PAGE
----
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Sherlock Holmes

Sherlock Holmes (/ˈʃɜːrlɒk ˈhmz/) is a fictional private detective created by British author Sir Arthur Conan Doyle. Known as a "consulting detective" in the stories, Holmes is known for his proficiency with observation, forensic science, and logical reasoning that borders on the fantastic, which he employs when investigating cases for a wide variety of clients, including Scotland Yard.

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Sherlock

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Contributed by Sadique Punja

Sir Arthur Conan Doyle's intent with Holmes' final battle with Moriarty was to end the series and begin something new. But, the fans and the publishers demanded more. Readers wore mourning attire and walked down the street and the publishers pleaded for Doyle to write more. Doyle finally gave in and brought Sherlock back to life.

Contributed by Frankie Farrant

Sherlock: You're wrong, you know. You do count. You've always counted and I've always trusted you. But you were right. I'm not okay. Molly: Tell me what's wrong. Sherlock: Molly, I think I'm going to die. Molly: What do you need? Sherlock: If I wasn't everything that you think I am, everything that I think I am, would you still want to help me? Molly: What do you need? Sherlock: You.

Contributed by Jessica Marcial

Molly Hooper: You're a bit like my dad. He's dead. No, sorry— Sherlock: Molly, please don't feel the need to make conversation. It's really not your area. Molly: When he was dying, he was always cheerful, he was lovely. Except when he thought no one could see. I saw him once. He looked sad. Sherlock: Molly. Molly: You look sad. When you think he can't see you. Molly: Are you okay? Don't just say you are, because I know what that means—looking sad when you think no one can see you. Sherlock: You can see me. Molly: I don't count. What I'm trying to say is, if there's anything I can do—anything you need, anything at all—you can have me. No, I just mean. I mean, if there's anything you need, it's fine. Sherlock: What could I need from you? Molly: Nothing. I don't know. You could probably say thank you, actually. Sherlock: Thank you. Molly: I'm just going to go and get some crisps. Do you want anything? It's okay. I know you don't. Sherlock: Well actually, maybe I— Molly: I know you don't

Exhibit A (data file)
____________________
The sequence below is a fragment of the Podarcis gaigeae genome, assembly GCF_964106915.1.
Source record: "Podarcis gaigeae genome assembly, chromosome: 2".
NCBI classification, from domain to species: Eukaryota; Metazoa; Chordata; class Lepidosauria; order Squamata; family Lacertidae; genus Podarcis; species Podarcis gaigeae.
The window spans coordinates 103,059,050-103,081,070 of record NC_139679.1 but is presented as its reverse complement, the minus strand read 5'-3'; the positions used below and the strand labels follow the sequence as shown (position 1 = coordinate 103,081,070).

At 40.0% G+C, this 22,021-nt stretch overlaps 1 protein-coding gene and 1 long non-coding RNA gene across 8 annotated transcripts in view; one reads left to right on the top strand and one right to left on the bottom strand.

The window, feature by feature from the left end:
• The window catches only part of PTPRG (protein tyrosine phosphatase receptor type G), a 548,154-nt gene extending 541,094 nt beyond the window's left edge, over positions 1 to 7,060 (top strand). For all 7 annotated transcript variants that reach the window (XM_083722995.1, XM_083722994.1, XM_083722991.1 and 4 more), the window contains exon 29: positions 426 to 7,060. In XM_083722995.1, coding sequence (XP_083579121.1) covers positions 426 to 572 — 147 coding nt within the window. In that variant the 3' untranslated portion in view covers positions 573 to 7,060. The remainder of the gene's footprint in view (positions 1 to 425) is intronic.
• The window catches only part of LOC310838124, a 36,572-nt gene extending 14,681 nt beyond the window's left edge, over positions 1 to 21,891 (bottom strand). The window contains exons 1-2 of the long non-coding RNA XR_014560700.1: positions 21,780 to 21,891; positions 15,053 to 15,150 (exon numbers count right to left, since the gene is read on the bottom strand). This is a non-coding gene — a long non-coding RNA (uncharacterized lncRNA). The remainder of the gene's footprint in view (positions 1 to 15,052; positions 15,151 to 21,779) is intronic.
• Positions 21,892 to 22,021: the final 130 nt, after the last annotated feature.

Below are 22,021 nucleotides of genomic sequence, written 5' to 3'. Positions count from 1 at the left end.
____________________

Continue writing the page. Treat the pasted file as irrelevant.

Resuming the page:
Contributed by Jessica Marcial

Sherlock: Molly! Molly Hooper: Oh hello. I'm just going out. Sherlock: No you're not. Molly: I've got a lunch date. Sherlock: Cancel it. You're having lunch with me. Molly: What? Sherlock: I need your help. It's one of your boyfriends. We're trying to track him down. He's been a bit naughty. Watson: It's Moriarty? Sherlock: 'Course it's Moriarty. Molly: Jim wasn't actually my boyfriend. We went out three times. I ended it. Sherlock: Yes, and he stole the Crown Jewels, broke into the Bank of England and organized a prison break at Pentonville. For the sake of law and order I suggest you avoid all future attempts at a relationship, Molly.

Contributed by Jessica Marcial

Watson: That's the phone— the pink phone. Lestrade: What, from A Study in Pink? Sherlock: Well obviously it' s not the same phone. But it's supposed to look like— "A Study in Pink"? You read his blog? Lestrade: Of course I read his blog. We all do. Do you really not know that the Earth goes around the sun?

Contributed by Jessica Marcial

Pirate?

Little sherlock :)

Contributed by Jessica Marcial

Sherlock Holmes is not only a timeless detective, spawning countless adaptations and generally never going out of style, but is also referred to copiously as a source material. The television character Gregory House draws influence from the Holmes archetype, for example, as does the video game character Professor Layton. (Coincidentally, pulling from Holmes also calls for pulling from Watson; House and Layton both sport foils who fill this position!)

Contributed by Alissa Pagano

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